Peer Reviewed Alzheimer's
Posted August 21, 2019
Maiken Nedergaard, M.D., D.M.Sc., University of Rochester
Dr. Maiken Nedergaard
Photo credit: Vincent Sullivan
Photo credit: Vincent Sullivan
Traumatic brain injuries (TBIs) can impair or damage a number of physiological systems in both the grey and white matter and vary in complexity with the severity of the injury. Often, the consequences of the more severe TBIs result in long-term, chronic neurodegeneration. Chronic neurodegeneration is also a key pathological process associated with Alzheimer’s disease (AD) and its related dementias (RDs). While TBI is putatively associated with AD/RDs, the exact mechanisms are vastly uncharacterized. Recently, interest has increased in understanding the role of the glymphatic system in both TBI and AD/RDs. The glymphatic system represents an intricate system of canals and cisterns located within the mammalian brain. One of its intrinsic functions is to clear waste from the brain. Glymphatics function primarily during sleep, hence disruptions in sleep will likely disturb clearance of waste that the brain generates. Sleep disturbances are highly associated with both TBI and AD/RDs. A better understanding of the glymphatic system may help to stabilize damage associated with TBI or the symptoms of AD/RD that can manifest as sleep disruptions.
Dr. Nedergaard and her team at the University of Rochester set out to determine the effect of sleep disruption on glymphatic clearance following TBI. The study included tracking Tau, a protein associated with the tangles often seen in individuals living with AD. Dr. Nedergaard and her team started their experiments with non-penetrating head injury models. Early discoveries have focused on how the brain swells after injury and if the swelling can be mitigated. Dr. Nedergaard found persistent swelling, which she postulated represents an impairment of the glymphatic system since the swelling was evidence of fluid and waste not being cleared from the injured brain. She further explored how the swelling could be controlled by small molecules such as norepinephrine inhibitors. These inhibitors are thought to promote a deeper level of sleep, since norepinephrine is a wakefulness promoter. These inhibitors reduced the swelling, consistent with her research hypothesis. Her team also found a variety of other beneficial effects. Lesion sizes associated with the injuries decreased, as well as behaviors such as anxiety. She is working on demonstrating that proteins such as Tau positively respond to the norepinephrine inhibitor treatment with greater clearance of toxic Tau. Dr. Nedergaard is completing a major experimental challenge, performing her measurements in vivo. Preliminary data are encouraging as her team has cleared several major experimental hurdles. Dr. Nedergaard hopes to accelerate this work further by expanding her arsenal of molecules that affect glymphatic clearance, and by improving the way she and others can image the glymphatic system. Together, this approach may lead to novel ways to understand the enigmatic glymphatic system, and perhaps lead to ways to stabilize the damage associated with neurodegeneration caused by TBI or AD/RDs.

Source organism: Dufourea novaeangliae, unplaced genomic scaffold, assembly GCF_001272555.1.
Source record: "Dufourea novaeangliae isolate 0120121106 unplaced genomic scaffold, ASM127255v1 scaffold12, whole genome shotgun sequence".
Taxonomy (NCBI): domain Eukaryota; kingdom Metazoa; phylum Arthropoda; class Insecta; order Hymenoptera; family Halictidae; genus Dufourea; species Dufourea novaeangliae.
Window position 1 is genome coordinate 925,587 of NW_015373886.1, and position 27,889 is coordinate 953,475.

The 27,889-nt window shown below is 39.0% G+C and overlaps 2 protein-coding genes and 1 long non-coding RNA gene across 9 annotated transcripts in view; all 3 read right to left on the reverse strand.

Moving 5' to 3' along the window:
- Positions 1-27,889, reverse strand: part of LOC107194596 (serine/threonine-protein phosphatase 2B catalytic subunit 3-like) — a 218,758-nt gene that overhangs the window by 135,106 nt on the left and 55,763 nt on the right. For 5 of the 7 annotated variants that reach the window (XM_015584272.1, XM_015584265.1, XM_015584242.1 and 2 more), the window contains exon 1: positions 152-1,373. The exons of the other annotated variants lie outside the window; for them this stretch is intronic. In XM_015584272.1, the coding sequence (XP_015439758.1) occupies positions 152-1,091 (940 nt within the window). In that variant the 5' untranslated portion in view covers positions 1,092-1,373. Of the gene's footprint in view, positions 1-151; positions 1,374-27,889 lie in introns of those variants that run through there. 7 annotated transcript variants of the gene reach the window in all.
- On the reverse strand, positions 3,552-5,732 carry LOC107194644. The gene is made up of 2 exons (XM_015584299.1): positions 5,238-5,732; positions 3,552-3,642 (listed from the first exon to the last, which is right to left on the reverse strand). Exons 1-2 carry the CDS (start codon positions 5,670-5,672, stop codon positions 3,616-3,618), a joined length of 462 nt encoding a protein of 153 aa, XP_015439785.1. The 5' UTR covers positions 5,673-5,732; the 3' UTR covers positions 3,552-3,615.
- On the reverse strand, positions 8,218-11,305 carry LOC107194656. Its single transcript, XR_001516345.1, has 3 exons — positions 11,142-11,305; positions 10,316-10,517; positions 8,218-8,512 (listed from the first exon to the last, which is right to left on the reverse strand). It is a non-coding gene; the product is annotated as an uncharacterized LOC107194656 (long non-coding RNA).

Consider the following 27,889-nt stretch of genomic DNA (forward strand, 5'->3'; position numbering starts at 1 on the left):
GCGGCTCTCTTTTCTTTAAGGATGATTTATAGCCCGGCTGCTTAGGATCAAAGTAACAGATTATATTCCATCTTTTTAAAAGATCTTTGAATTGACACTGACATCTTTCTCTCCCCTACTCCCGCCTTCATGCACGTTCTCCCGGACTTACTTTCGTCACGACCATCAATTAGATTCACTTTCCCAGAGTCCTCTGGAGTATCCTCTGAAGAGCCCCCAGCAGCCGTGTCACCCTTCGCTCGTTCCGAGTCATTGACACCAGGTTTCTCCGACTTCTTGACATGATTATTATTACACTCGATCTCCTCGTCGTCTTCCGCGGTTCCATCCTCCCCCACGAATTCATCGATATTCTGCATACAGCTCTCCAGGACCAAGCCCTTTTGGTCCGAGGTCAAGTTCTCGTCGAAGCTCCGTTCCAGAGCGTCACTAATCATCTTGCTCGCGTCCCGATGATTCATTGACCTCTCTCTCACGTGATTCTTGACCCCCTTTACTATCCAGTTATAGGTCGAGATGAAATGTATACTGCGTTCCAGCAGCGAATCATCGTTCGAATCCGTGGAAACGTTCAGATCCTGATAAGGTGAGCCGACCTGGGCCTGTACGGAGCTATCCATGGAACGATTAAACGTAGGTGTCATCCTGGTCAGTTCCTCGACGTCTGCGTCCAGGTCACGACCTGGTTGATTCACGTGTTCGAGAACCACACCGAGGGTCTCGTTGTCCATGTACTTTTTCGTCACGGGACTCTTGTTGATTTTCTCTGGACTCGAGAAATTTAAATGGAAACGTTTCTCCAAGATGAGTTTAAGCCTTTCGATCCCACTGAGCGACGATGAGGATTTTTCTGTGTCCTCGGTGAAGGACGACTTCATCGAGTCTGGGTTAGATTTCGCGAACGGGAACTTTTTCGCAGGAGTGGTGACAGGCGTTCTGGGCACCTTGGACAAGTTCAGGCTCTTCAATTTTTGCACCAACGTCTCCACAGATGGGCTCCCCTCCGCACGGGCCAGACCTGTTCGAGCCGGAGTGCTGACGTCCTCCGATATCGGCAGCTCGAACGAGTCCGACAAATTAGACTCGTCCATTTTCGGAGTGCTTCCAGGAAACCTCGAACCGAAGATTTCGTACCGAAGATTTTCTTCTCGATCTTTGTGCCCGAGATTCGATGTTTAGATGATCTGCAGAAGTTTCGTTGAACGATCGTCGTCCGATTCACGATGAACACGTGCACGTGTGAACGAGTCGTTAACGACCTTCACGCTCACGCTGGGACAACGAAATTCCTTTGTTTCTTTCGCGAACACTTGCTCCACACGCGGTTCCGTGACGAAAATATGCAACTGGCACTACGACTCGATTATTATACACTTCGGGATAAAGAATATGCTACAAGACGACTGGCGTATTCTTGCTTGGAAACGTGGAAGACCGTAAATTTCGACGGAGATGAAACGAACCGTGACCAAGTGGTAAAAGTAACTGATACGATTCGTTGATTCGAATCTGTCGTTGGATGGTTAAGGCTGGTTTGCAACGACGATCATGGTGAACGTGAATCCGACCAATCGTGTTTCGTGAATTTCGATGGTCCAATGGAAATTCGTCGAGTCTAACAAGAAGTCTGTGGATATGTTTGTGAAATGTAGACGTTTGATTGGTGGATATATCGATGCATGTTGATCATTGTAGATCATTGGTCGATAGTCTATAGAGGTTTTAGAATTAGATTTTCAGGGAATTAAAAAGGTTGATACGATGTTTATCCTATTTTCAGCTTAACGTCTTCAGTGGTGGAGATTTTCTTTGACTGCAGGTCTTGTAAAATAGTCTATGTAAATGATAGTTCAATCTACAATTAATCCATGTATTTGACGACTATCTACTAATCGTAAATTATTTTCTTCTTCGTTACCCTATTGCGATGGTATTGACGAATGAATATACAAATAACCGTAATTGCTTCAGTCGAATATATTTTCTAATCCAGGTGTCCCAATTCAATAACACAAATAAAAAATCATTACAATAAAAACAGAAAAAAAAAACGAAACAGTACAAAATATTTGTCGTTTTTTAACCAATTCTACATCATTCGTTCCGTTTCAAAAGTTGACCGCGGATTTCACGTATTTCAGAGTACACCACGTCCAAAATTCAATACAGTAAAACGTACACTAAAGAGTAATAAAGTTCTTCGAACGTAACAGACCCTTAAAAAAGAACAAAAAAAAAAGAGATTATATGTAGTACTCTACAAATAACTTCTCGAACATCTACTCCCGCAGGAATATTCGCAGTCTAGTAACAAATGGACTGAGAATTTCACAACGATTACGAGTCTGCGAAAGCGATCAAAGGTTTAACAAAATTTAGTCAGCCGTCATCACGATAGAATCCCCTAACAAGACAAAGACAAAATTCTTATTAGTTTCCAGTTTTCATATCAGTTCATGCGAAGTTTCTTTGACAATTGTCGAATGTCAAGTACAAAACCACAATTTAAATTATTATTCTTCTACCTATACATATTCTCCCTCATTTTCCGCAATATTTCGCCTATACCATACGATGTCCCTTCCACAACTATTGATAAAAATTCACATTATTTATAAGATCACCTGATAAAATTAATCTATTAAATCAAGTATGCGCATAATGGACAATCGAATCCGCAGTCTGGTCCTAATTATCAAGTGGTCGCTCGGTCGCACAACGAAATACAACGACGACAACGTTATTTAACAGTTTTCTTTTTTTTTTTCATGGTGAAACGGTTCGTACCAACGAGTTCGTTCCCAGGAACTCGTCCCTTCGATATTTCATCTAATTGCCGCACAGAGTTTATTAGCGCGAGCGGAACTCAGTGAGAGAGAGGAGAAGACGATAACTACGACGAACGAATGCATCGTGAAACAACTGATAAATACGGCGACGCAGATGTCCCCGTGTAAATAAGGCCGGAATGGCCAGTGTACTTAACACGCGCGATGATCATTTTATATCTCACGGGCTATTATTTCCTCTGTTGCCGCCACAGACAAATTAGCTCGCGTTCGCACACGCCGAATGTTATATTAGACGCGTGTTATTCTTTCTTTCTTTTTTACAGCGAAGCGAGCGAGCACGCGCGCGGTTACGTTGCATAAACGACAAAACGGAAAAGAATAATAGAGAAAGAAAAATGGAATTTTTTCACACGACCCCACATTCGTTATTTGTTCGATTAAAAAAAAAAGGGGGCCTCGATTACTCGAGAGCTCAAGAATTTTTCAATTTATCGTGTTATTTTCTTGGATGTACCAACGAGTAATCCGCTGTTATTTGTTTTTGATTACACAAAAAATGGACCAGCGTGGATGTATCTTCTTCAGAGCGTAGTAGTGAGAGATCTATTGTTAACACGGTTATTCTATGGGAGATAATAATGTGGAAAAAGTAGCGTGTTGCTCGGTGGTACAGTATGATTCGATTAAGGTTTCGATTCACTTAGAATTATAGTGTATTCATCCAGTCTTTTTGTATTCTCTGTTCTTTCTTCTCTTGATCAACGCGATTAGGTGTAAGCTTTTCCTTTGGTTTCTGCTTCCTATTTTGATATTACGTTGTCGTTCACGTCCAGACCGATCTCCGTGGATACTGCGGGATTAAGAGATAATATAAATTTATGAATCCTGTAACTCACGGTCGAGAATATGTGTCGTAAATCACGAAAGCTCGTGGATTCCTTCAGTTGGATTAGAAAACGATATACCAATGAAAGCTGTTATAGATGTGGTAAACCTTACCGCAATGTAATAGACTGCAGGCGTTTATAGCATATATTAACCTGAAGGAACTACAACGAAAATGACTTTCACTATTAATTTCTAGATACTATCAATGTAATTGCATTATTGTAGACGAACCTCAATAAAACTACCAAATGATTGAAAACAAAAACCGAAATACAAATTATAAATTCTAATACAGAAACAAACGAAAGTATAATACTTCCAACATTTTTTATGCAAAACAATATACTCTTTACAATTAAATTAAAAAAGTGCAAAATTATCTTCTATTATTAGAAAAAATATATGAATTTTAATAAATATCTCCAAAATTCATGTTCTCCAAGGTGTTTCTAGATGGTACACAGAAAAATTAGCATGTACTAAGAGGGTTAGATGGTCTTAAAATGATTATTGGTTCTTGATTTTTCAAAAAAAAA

Figure 1: Impairment of the glymphatic system after traumatic brain injury (TBI) can be predicted by transcranial epifluorescent microscopy.
Transcranial macroscopic imaging of fluorescent tracer is equally good for estimation of the peri-vascular flow of CSF tracer. A-C) Cortical impact injury was induced in pre-cannulated C57Bl6 mice using the hit and run the model as described previously by Rene et al., 2013, followed by bovine serum albumin (BSA) conjugated fluorescent tracer injection and transcranial epifluorescent imaging. D-M) Representatives of transcranial in-vivo (D, I), ex-vivo dorsal (E, J), ex-vivo ventral (F, K), and in-vitro brain slice imaging (G, L). Slices labeled by fluorescent conjugated lectin (Lectin 594) and DAPI (blue, pan-nuclear marker) were imaged at high magnification by confocal microscopy (H, M). N-Q) Different imaging approaches were compared by regression analysis; Each of this method seems equally good to predict glymphatic impairment caused by TBI (R2=0.9403, 0.8812, 0.9322, transcranial vs. ex vivo dorsal, transcranial vs. in vitro slices, ex vivo vs. in vitro slices, respectively) except transcranial vs. ex-vivo ventral brain imaging (R2=0.4674). Data (n=10 per group) analyzed using Graph Pad Software, (La Jolla California USA).